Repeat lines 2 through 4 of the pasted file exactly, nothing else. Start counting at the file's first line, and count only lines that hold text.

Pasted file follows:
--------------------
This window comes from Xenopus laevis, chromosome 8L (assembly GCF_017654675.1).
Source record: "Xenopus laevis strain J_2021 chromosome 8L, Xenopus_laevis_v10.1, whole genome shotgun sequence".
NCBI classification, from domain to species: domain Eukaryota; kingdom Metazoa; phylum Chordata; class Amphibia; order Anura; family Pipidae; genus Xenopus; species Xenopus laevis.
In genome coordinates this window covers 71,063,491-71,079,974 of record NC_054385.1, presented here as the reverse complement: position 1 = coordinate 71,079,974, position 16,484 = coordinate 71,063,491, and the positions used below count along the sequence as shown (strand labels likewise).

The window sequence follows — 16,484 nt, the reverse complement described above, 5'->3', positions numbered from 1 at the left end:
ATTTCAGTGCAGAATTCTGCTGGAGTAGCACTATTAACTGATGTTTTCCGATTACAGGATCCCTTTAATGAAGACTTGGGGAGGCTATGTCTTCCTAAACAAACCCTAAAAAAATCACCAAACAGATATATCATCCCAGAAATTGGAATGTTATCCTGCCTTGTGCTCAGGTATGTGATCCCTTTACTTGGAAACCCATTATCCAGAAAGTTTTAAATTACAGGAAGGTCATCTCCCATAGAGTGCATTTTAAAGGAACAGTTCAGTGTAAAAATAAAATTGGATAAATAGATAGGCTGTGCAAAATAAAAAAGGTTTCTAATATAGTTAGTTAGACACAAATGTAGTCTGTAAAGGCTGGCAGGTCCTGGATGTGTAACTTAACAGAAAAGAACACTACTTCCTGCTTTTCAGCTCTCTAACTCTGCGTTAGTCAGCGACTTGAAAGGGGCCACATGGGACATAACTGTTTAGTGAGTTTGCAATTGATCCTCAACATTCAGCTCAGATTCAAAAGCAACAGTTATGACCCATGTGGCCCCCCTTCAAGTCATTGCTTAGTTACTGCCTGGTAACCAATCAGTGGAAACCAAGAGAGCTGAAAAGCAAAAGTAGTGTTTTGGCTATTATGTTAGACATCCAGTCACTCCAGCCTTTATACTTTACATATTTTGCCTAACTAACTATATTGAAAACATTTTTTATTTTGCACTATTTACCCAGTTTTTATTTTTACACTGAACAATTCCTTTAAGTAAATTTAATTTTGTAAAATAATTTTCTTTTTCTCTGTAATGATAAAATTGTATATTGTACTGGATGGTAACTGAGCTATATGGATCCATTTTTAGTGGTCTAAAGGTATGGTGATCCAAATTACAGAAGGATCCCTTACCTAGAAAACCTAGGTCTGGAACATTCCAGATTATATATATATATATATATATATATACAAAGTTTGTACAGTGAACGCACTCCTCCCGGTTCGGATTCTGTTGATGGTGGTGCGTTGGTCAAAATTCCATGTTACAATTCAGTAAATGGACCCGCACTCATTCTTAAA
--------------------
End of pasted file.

Source record: "Xenopus laevis strain J_2021 chromosome 8L, Xenopus_laevis_v10.1, whole genome shotgun sequence".
NCBI classification, from domain to species: domain Eukaryota; kingdom Metazoa; phylum Chordata; class Amphibia; order Anura; family Pipidae; genus Xenopus; species Xenopus laevis.
In genome coordinates this window covers 71,063,491-71,079,974 of record NC_054385.1, presented here as the reverse complement: position 1 = coordinate 71,079,974, position 16,484 = coordinate 71,063,491, and the positions used below count along the sequence as shown (strand labels likewise).